The stars were diamond-hard. I reached up and plucked one from the sky. It spat white-hot sparks against my fingertips. I placed it in my mouth and scraped my tongue against its burning edges—it rattled against my teeth. I tasted ozone, iron, blood. I bit down. As it broke, it thrummed both its agony and mine. I spat out onto my hand and held out what was in my palm: shards of glass coated in spittle and blood. My tongue was bleeding. The remains of the star glinted in the cruel light of the others.
I let the moment hang in the air. The audience held its breath with me. It was the catalyst of the play, where the lady—me—realizes that grasping the crackling power of the world around her will always cause her unbearable pain. Once I’d given the shock and beauty of the moment just enough time to sink in, the curtains descended. The first act had ended. I let my shoulders curl inward and trudged offstage.
Maria, director and resident sorcerer, waited for me in the wing, which was odd. She usually chatted with the nobly born members of the audience during intermission. She wore her usual smile, but I knew her well enough to spot the tension tugging at her eyes. “We have a bit of a problem,” she said.
I dug out some ground glass stuck between my teeth with my tongue and spat it out onto the floor, along with a mouthful of blood. The pain was as familiar a part of my daily rhythm as sunrise or nightfall. Before more blood had time to well up from my cuts, I said, “What’s wrong?”
“We’ve had to find an understudy for Elias.”
We didn’t have understudies. It was just me and Elias playing the only two characters the kingdom needed to see over and over. The magic that enshrined the theater gained its strength from perfect, cyclical repetition, so Maria couldn’t switch out the actors willy-nilly. We were born and raised in the chambers under the stage. We would be here until we keeled over under Maria’s sorcery-forged “stars” that hovered above the stage.
“Is Elias okay?” I asked.
“He’s had a slight, ah, difficulty.”
Slight difficulties did not prevent Elias and I from performing. A year ago, a crate of enchanted props exploded next to me right before a show, tossing me into the wall and leaving me with four broken bones. Maria took me by the collar of my dress and dragged me out onto the stage. Her magic kept me upright, but it didn’t dispel the agony.
“What happened?” I asked.
“He fell. Tripped on the catwalk, if you can believe it.”
My heart thudded in my chest. How bad a fall was it, to force Maria to find an understudy? “I want to see him.”
“After your performance. I don’t want you distracted beforehand.”
“I can’t just—it will be more distracting if I’m wondering what happened. I’ll be more focused once I’ve seen him for myself. Please.”
She studied me for a long moment, then said, “If you insist.”
I followed her further backstage. The stage crew, ordinarily bustling, now huddled together in small groups, speaking to each other in low, urgent voices. They fell silent as we passed. Maria led me down a set of stairs that transitioned from metal to the same cold bedrock that the lowest halls were chiseled from. We came to a storage room I’d only been in a few times. The door was ajar. I went to open it, but Maria lay a hand on my arm. “Remember your composure,” she warned me.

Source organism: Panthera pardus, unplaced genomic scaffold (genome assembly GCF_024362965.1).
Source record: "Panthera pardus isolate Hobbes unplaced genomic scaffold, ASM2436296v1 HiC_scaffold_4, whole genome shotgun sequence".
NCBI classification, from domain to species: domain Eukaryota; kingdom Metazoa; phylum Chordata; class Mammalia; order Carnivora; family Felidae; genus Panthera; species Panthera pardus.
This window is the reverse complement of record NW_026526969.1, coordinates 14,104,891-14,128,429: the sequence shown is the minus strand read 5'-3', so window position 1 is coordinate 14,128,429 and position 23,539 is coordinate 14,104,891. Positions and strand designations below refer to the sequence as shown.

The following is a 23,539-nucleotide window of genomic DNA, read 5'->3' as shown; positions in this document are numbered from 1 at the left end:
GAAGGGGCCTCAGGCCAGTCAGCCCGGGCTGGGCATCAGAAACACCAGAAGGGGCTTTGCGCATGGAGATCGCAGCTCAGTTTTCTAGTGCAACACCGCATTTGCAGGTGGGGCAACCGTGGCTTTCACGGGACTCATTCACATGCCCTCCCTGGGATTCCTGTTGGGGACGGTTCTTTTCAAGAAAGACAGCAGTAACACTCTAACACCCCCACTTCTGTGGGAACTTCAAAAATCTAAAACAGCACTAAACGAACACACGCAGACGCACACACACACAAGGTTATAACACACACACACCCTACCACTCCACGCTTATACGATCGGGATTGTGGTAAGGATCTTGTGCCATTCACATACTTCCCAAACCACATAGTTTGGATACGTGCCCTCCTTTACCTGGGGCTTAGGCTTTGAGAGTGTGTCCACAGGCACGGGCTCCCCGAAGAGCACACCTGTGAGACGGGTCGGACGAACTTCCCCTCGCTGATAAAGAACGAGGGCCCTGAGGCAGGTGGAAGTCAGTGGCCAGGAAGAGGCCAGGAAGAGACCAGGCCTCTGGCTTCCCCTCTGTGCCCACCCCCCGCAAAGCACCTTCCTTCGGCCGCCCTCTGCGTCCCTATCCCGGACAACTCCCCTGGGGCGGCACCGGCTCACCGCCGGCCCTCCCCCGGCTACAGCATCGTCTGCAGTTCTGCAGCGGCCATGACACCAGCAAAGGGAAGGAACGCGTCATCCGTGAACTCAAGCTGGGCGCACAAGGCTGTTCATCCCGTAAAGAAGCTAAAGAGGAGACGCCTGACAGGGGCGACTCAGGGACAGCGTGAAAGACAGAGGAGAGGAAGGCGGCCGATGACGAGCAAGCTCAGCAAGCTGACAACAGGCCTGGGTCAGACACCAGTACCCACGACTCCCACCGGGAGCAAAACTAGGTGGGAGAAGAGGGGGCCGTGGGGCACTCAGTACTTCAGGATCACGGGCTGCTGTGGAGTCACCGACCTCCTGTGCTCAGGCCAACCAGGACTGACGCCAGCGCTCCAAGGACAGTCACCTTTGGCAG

I nodded. I pushed the door open.
At first Elias looked like he could’ve been sleeping, but then I saw what remained of his skull and knew that wasn’t the case.
I was still for what seemed like several days, although it couldn’t have been for very long. At some point during that blank eternity when I tried to convince myself that he was dead, and tried and failed to understand what that meant, I realized that Maria was talking to me. She and the rest of the world felt curiously distant. I didn’t register most of her words, unable to think through the buzzing in my ears. My hands shook, but stillness blanketed my mind. Whatever emotions I felt were too strong to be named or felt in full; I knew them only as a pounding in my skull and a wrenching sickness in my stomach.
By the time I became capable of hearing Maria properly, she had given up on scolding me for my distraction and had moved on to a clinical recitation of facts. The crew had found the body during my last scene, apparently, and brought it here where it wouldn’t get in the way. She said the cleanup would be extensive. She told me she’d found an understudy from the audience. She told me to come and meet him.
“No,” I said. There was an eerie calm in my voice.
“We have less than twenty minutes until the intermission ends. We don’t have time to dawdle.”
When I was younger, I hated how she would use the word “we” to pretend that this whole endeavor was something that I participated in for any reason other than that I would be struck dead by sorcery if I tried to leave. At this point I’d grown too used to it to complain. “I’ll meet your understudy onstage, then. What do you want me to talk to him about, anyway?”